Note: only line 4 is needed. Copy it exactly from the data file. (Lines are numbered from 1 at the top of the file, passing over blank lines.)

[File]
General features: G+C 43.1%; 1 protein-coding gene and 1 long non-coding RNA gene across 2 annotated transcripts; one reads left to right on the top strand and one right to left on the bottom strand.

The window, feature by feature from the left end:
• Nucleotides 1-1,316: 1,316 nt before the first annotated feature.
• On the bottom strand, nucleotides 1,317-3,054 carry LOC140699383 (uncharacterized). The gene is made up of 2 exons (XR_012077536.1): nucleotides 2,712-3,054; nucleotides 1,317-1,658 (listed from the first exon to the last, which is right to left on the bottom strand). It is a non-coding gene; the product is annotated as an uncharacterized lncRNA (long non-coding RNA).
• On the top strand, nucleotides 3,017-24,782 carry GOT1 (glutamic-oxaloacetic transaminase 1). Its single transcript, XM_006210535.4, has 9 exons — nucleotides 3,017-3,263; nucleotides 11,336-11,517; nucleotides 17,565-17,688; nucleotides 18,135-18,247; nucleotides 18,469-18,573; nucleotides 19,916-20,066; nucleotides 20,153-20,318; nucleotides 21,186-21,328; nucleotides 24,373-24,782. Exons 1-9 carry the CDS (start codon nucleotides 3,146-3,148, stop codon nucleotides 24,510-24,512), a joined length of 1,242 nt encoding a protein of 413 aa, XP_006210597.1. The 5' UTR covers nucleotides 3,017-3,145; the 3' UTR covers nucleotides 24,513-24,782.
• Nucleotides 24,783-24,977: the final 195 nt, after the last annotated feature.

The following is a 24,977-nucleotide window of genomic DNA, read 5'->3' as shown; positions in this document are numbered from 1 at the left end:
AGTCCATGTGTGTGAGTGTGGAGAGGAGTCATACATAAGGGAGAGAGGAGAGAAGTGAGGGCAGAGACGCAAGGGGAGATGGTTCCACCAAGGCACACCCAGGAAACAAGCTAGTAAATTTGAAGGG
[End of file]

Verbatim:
• On the bottom strand, nucleotides 1,317-3,054 carry LOC140699383 (uncharacterized). The gene is made up of 2 exons (XR_012077536.1): nucleotides 2,712-3,054; nucleotides 1,317-1,658 (listed from the first exon to the last, which is right to left on the bottom strand). It is a non-coding gene; the product is annotated as an uncharacterized lncRNA (long non-coding RNA).